Intimate partner sexual violence (IPSV) is a prevalent phenomenon, yet an under-researched topic. Due to the complex nature of balancing love and fear, individuals who experience IPSV have unique needs and face unique barriers to seeking care. The purpose of this systematic review was to examine the literature on help-seeking and barriers to care in IPSV. Articles were identified through PubMed, CINAHL, PsycINFO, and Web of Science. Search terms included terms related to IPSV, intimate partner violence (IPV), domestic violence, sexual assault, and rape. The review was limited to the United States, and articles that were included needed to specifically measure or identify sexual violence in an intimate relationship and analyze or discuss IPSV in relation to help-seeking behaviors or barriers to care. Of the 17 articles included in this review, 13 were quantitative studies and four were qualitative studies. Various definitions and measurements of IPSV across studies included in this review make drawing broad conclusions challenging. Findings suggest that experiencing IPSV compared to experiencing nonsexual IPV (i.e., physical or psychological IPV) may increase help-seeking for medical, legal, and social services while decreasing help-seeking for informal support. Help-seeking can also reduce risk of future IPSV and decrease poor mental health outcomes. Barriers to seeking care in IPSV included social stigma, fear, and difficulty for individuals in identifying IPSV behaviors in their relationships as abuse. More inclusive research is needed among different populations including men, non-White individuals, nonheterosexual, and transgender individuals. Suggestions for research, practice, and policies are discussed.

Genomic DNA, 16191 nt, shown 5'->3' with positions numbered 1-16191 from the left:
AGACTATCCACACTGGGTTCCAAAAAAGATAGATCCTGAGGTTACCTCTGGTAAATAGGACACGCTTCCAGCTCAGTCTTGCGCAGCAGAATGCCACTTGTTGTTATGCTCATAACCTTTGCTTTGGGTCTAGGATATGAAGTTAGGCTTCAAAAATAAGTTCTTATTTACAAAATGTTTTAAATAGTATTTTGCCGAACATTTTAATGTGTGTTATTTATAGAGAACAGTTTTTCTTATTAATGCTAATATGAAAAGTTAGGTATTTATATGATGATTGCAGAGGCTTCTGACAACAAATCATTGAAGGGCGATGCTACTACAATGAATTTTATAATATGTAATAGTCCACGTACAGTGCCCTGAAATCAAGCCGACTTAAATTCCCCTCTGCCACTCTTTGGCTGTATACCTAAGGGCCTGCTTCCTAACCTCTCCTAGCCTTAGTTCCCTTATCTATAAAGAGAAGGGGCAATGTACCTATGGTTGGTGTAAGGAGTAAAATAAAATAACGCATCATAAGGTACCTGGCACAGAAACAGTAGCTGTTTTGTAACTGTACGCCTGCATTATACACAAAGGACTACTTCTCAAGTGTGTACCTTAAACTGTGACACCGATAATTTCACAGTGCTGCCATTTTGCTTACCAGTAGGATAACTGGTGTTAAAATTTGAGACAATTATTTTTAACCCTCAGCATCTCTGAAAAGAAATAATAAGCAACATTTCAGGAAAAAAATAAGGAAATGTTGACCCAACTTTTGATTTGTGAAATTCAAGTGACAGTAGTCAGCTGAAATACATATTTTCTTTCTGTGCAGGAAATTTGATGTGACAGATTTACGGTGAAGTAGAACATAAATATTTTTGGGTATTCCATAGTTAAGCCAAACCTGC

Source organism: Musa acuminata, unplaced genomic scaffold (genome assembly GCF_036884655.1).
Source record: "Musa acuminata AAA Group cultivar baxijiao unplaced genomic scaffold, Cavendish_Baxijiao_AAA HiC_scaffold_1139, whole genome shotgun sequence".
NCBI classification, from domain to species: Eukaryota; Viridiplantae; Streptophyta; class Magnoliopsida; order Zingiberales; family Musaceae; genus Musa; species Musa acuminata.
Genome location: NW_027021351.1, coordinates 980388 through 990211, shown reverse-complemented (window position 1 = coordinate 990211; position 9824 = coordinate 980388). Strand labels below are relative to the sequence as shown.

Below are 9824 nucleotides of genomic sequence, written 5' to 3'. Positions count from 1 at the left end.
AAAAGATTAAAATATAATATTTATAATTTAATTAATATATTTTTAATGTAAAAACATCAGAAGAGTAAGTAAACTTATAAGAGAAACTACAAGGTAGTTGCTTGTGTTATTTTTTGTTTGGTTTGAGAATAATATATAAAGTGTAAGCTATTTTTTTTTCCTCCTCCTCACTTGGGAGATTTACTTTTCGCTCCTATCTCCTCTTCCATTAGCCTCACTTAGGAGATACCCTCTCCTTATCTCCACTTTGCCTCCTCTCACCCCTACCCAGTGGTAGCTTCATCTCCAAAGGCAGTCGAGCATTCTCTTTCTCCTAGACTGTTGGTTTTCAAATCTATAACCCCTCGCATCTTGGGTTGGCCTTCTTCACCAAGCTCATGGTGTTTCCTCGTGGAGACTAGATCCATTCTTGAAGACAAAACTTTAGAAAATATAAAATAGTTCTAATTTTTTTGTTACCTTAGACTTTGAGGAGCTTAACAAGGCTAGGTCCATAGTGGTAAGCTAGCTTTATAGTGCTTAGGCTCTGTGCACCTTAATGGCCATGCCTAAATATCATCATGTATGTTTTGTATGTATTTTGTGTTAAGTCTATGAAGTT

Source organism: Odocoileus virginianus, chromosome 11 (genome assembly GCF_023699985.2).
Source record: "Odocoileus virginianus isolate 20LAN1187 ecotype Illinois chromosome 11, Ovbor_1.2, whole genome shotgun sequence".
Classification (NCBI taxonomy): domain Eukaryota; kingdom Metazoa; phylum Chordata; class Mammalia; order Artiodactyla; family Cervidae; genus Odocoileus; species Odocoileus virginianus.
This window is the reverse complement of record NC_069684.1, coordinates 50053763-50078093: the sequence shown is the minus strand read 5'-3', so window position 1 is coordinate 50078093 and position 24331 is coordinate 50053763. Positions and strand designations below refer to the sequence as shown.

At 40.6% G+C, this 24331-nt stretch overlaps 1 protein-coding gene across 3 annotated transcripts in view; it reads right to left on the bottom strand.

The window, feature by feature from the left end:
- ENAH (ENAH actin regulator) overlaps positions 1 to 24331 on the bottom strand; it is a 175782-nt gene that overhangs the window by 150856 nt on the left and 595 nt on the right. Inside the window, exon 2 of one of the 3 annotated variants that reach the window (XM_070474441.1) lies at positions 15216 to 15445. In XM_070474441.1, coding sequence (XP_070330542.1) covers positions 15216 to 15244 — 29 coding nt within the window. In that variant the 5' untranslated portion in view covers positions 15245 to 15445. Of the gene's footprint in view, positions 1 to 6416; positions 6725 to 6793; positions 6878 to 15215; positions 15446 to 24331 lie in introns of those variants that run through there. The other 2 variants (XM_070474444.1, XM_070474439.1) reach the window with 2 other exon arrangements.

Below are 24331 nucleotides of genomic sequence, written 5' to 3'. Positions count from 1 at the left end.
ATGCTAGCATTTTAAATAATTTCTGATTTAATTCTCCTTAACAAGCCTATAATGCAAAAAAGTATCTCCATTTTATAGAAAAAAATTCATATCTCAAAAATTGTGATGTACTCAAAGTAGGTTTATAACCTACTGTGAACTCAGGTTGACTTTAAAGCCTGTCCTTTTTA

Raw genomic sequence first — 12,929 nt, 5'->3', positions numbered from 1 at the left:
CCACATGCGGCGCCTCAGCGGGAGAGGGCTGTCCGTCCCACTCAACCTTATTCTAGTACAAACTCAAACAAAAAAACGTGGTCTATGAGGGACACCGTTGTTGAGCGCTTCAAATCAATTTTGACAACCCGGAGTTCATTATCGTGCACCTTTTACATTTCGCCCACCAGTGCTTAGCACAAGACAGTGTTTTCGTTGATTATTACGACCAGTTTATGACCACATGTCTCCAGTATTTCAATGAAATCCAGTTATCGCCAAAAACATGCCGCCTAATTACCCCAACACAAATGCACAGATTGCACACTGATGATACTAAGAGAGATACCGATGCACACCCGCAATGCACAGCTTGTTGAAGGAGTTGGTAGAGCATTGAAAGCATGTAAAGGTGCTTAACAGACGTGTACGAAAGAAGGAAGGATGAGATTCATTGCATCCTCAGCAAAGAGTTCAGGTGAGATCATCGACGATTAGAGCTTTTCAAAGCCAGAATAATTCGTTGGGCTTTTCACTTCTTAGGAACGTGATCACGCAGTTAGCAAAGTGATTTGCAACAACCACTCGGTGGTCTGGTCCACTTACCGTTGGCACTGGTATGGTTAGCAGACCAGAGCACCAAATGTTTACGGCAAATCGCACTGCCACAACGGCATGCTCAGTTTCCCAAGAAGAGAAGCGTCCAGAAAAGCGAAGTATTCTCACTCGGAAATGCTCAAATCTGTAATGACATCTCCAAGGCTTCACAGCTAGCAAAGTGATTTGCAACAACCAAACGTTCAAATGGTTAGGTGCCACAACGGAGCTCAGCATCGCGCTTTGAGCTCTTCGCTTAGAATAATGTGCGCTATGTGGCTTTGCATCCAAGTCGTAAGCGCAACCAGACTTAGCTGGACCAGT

All Science Journal Classification (ASJC) codes
- Health(social science)
- Applied Psychology
- Public Health, Environmental and Occupational Health